Isabelle Bonnici has urged Labour MPs to ignore the party whip and follow their conscience in the parliamentary vote on a public inquiry into the death of her son Jean Paul Sofia.
“MPs should vote according to their conscience and ask themselves how they would vote if it was their son,” Bonnici told Times of Malta.
Sofia died in a building collapse on a Corradino construction site last December.
Since the tragedy, his family, the Nationalist Party and several civil society groups have called for a public inquiry to be held. However, the government’s position is that a magisterial inquiry into the tragedy is enough to bring those responsible to justice.
MPs will vote on whether a public inquiry into the 20-year-old’s death will go forward on Wednesday.
Bonnici believes that several members of the government are in favour of a public inquiry into her son’s death but are tied by the party whip.
Prime minister’s cold heart was defying the brave heart of Sofia’s mother Jean Paul Sofia’s mum- PN leader Bernard Grech
Bonnici appealed to Labour MPs to defy the whip and vote for a public inquiry if “they want more just and safe workplaces and the whole truth to come out”.
She said a public inquiry would uncover the truth about the collapse and identify whoever is directly and indirectly responsible, and has also started an online petition to drum up support.
But she is also calling for the inquiry to avoid other similar tragedies.
“If there was a public inquiry into the death of Miriam Pace things might have been different (for Sofia),” she said.
Pace died in March 2020 after being buried beneath the rubble of her home. The building she was in caved in while a construction project next door was taking place.
Calls for public inquiry ignored by PM Robert Abela
Calls for a public inquiry into her death were ignored by Prime Minister Robert Abela.
Bonnici said that a public inquiry into her son’s death can identify what mistakes were made, which can then be avoided in the future.
“There are serious shortcomings in the construction industry,” she said.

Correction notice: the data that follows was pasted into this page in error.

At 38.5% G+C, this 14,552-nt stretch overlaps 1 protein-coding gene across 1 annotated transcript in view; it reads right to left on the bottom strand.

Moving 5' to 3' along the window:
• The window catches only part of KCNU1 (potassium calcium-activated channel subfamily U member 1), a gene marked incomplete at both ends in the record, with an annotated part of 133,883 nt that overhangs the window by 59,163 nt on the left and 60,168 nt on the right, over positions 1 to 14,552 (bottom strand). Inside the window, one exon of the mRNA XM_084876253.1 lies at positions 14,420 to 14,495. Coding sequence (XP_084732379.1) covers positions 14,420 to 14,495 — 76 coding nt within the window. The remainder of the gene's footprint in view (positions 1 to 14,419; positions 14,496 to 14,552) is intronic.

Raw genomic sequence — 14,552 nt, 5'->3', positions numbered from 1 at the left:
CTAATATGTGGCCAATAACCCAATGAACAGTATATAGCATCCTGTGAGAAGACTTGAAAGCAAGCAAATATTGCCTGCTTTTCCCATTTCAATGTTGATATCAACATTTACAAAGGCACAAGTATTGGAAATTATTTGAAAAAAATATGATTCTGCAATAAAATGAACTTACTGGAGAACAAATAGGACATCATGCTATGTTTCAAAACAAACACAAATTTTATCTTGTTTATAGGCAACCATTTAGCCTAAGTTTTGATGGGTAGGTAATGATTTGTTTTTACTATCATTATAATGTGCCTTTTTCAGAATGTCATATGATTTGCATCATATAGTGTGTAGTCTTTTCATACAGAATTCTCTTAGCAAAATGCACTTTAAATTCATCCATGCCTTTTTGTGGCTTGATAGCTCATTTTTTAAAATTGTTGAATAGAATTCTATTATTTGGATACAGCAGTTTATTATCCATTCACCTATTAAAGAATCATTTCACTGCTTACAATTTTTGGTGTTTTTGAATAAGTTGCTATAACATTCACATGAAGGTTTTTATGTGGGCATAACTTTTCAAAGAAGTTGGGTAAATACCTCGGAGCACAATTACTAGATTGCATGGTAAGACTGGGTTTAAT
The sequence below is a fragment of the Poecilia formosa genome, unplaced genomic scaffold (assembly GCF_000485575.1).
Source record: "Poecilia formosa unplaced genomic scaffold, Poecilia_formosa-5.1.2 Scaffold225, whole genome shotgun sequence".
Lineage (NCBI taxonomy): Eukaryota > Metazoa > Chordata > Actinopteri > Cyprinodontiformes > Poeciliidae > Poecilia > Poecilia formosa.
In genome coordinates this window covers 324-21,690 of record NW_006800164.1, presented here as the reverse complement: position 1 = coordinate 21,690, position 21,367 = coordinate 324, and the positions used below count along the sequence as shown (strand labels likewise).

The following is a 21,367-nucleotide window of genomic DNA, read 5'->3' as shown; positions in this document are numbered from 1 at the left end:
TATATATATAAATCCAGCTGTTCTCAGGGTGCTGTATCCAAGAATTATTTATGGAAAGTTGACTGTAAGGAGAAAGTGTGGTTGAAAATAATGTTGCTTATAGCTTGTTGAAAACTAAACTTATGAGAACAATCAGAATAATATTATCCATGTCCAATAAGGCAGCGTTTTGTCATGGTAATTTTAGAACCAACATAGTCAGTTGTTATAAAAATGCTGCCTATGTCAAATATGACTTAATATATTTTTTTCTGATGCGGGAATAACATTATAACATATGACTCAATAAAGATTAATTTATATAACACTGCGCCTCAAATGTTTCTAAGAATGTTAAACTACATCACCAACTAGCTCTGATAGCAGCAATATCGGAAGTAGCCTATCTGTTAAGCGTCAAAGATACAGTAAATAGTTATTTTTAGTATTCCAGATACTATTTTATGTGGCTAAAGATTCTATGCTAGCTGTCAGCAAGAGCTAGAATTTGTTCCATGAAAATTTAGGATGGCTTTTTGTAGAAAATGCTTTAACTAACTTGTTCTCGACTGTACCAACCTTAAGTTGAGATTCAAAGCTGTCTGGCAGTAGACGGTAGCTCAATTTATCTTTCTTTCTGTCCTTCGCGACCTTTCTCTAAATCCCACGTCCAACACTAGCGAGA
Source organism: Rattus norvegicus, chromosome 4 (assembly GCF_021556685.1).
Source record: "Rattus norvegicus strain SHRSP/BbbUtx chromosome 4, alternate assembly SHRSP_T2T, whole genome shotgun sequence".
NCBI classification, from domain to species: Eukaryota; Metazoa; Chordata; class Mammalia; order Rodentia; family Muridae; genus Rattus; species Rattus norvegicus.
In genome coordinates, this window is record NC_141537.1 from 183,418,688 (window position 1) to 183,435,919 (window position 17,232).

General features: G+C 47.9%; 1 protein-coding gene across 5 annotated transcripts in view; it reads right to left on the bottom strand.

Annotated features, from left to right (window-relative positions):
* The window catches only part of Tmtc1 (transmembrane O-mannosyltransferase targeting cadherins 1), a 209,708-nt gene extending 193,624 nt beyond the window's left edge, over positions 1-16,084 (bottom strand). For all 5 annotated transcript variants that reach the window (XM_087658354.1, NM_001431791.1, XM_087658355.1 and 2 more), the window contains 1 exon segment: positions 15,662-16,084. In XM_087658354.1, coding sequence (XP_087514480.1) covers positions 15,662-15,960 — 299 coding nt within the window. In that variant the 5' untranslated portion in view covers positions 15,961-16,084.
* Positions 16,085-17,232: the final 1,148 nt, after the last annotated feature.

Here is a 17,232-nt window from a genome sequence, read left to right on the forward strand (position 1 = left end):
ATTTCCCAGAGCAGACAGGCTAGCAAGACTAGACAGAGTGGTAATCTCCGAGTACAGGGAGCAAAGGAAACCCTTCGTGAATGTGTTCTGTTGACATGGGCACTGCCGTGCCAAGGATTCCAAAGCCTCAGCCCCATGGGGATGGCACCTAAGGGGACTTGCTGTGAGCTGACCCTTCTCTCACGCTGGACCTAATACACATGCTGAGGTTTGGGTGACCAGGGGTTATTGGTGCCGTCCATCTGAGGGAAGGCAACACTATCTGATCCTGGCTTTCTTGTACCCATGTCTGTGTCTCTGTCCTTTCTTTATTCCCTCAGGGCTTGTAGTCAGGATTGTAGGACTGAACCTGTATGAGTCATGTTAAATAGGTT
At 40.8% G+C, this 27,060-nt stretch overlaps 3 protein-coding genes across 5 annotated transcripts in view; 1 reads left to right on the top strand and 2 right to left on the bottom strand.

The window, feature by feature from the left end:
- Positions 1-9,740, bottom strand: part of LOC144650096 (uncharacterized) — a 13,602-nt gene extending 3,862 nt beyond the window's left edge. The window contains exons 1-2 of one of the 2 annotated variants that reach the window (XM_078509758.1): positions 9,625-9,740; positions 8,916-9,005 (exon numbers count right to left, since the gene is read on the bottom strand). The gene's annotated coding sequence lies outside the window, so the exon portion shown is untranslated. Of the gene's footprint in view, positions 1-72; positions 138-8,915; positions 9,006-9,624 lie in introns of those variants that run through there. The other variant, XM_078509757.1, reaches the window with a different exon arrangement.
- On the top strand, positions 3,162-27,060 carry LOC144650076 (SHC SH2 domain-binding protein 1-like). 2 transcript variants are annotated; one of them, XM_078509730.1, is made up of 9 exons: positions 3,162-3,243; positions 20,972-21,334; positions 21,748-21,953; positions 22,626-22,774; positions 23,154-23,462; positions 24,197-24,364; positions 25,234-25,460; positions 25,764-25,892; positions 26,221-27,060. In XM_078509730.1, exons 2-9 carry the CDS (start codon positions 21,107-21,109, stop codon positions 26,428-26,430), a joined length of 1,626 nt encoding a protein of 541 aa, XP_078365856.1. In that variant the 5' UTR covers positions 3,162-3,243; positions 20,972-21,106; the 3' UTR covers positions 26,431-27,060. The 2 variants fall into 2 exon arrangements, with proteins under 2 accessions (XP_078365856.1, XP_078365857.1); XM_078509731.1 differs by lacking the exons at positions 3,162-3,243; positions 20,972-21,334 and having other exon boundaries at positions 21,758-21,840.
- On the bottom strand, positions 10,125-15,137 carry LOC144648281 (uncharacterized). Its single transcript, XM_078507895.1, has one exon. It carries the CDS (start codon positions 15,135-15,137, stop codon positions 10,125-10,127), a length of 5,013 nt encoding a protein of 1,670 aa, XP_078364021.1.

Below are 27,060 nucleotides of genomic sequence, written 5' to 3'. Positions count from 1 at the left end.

Two days ago, the PN opposition presented a motion in parliament calling for a public inquiry into the young man’s death.
The PN wants the inquiry to be appointed by a two-thirds majority in parliament and for its work to be both public and streamed live. It should have the necessary resources to carry out its task.
But the government amended the motion which removed all references to the independent inquiry and instead called for a speedy conclusion to an ongoing magisterial inquiry.
The PN then presented a counter amendment which reverts the motion to a call for a public inquiry.
Parliament to vote on Wednesday
On Wednesday, parliament will vote on both amendments before voting on the motion in its entirety.
Labour MPs are expected to pass the government’s amendment that waters down the PN motion and reject the PN’s counter-amendment.
Police not doing their job, PN say
PN leader Bernard Grech reiterated calls for a public inquiry on Friday, saying the prime minister’s “cold heart” was defying the “brave heart” of Sofia’s mother.
The fact that Abela had not launched a public inquiry raised suspicions that he had something to hide, he said
“If Robert Abela wants to protect his friends, I want to protect the voiceless,” he said. Grech added that the police are not fulfilling their obligation to investigate Sofia’s death.
The police have the power to investigate cases separately from a magisterial inquiry. They have an obligation to investigate, Grech insisted.
“The police commissioner knows he does not need to wait for a magisterial inquiry to conclude before investigating, arresting and interrogating people they see fit,” Grech said.
The police can also charge people in court, he added.
“Those who have authority to enforce the law are not using their power to protect citizens,” Grech said.